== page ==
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Calcium lactate

Calcium lactate
IUPAC name calcium 2-hydroxypropanoate
Other names calcium lactate 5-hydrate,
calcium lactate,
2-hydroxypropanoic acid
calcium salt pentahydrate
CAS number 814-80-2
PubChem 13144
SMILES CC(C(=O)[O-])O.CC(C(=O)[O-])O.[Ca+2]
Molecular formula C6H10CaO6
Molar mass 218.218
Except where noted otherwise, data are given for
materials in their standard state
(at 25 °C, 100 kPa)

Infobox disclaimer and references

Calcium lactate is a white crystalline salt made by the action of lactic acid on calcium carbonate. It is used in foods (as a baking powder) and given medicinally. Its E number is E327.

Calcium lactate is often found in aged cheeses. Small crystals of it precipitate out when lactic acid is converted into a less soluble form by the bacteria active during the ripening process.

In medicine, calcium lactate is most commonly used as an antacid and also to treat calcium deficiencies. Calcium lactate can be absorbed at various pHs and does not need to be taken with food for absorption for these reasons.

Calcium lactate is added to sugar-free foods to prevent tooth decay. When added to chewing gum containing xylitol, it increases the remineralization of tooth enamel.[1] It is also added to fresh-cut fruits such as cantaloupes to keep them firm and extend their shelf life, without the bitter taste caused by calcium chloride, which can also be used for this purpose.[2]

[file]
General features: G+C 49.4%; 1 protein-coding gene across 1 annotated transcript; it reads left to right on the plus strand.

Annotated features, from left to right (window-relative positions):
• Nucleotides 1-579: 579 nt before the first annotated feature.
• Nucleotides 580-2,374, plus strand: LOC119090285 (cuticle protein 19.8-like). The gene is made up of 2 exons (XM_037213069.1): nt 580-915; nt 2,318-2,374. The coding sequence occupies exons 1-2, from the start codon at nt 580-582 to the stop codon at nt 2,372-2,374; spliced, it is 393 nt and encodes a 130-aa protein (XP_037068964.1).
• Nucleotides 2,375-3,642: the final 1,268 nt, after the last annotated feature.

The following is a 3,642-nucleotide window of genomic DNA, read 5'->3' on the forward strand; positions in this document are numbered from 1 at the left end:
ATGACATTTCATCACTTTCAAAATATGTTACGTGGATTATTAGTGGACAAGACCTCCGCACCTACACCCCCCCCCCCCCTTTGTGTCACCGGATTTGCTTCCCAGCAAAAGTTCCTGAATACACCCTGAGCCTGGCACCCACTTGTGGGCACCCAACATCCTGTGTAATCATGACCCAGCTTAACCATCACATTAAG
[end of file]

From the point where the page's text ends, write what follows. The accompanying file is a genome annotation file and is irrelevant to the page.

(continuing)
1. ^ Sudaa, R.; T. Suzukia, R. Takiguchib, K. Egawab, T. Sanob, K. Hasegawa (2006). "The Effect of Adding Calcium Lactate to Xylitol Chewing Gum on remineralization of Enamel Lesions". Caries Research 40 (1): 43–46. doi:10.1159/000088905.
  2. ^ Luna-Guzman, Irene; Diane M. Barrett (2000). "Comparison of calcium chloride and calcium lactate effectiveness in maintaining shelf stability and quality of fresh-cut cantaloupes". Postharvest Biology and Technology 19: 16–72. doi:10.1016/S0925-5214(00)00079-X.
This article is licensed under the GNU Free Documentation License. It uses material from the Wikipedia article "Calcium_lactate". A list of authors is available in Wikipedia.
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